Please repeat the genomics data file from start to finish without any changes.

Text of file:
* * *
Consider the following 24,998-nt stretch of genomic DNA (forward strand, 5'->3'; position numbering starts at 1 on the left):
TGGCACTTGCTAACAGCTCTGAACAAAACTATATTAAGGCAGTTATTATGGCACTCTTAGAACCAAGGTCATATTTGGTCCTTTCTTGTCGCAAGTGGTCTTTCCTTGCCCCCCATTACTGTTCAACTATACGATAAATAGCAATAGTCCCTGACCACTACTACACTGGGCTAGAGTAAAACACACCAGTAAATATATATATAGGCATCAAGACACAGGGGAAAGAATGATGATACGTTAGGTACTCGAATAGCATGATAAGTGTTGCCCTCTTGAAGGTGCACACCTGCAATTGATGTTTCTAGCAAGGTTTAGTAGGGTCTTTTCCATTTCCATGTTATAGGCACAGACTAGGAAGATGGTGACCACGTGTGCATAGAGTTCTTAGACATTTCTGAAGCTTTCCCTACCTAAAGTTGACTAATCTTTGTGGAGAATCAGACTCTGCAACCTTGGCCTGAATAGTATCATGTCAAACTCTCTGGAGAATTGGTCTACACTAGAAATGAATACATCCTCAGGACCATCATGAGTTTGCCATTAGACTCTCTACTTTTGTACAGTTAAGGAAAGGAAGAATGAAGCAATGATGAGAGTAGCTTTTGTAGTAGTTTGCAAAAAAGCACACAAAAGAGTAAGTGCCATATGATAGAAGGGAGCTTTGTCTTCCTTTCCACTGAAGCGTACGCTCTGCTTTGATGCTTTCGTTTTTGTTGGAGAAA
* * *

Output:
Consider the following 24,998-nt stretch of genomic DNA (forward strand, 5'->3'; position numbering starts at 1 on the left):
TGGCACTTGCTAACAGCTCTGAACAAAACTATATTAAGGCAGTTATTATGGCACTCTTAGAACCAAGGTCATATTTGGTCCTTTCTTGTCGCAAGTGGTCTTTCCTTGCCCCCCATTACTGTTCAACTATACGATAAATAGCAATAGTCCCTGACCACTACTACACTGGGCTAGAGTAAAACACACCAGTAAATATATATATAGGCATCAAGACACAGGGGAAAGAATGATGATACGTTAGGTACTCGAATAGCATGATAAGTGTTGCCCTCTTGAAGGTGCACACCTGCAATTGATGTTTCTAGCAAGGTTTAGTAGGGTCTTTTCCATTTCCATGTTATAGGCACAGACTAGGAAGATGGTGACCACGTGTGCATAGAGTTCTTAGACATTTCTGAAGCTTTCCCTACCTAAAGTTGACTAATCTTTGTGGAGAATCAGACTCTGCAACCTTGGCCTGAATAGTATCATGTCAAACTCTCTGGAGAATTGGTCTACACTAGAAATGAATACATCCTCAGGACCATCATGAGTTTGCCATTAGACTCTCTACTTTTGTACAGTTAAGGAAAGGAAGAATGAAGCAATGATGAGAGTAGCTTTTGTAGTAGTTTGCAAAAAAGCACACAAAAGAGTAAGTGCCATATGATAGAAGGGAGCTTTGTCTTCCTTTCCACTGAAGCGTACGCTCTGCTTTGATGCTTTCGTTTTTGTTGGAGAAA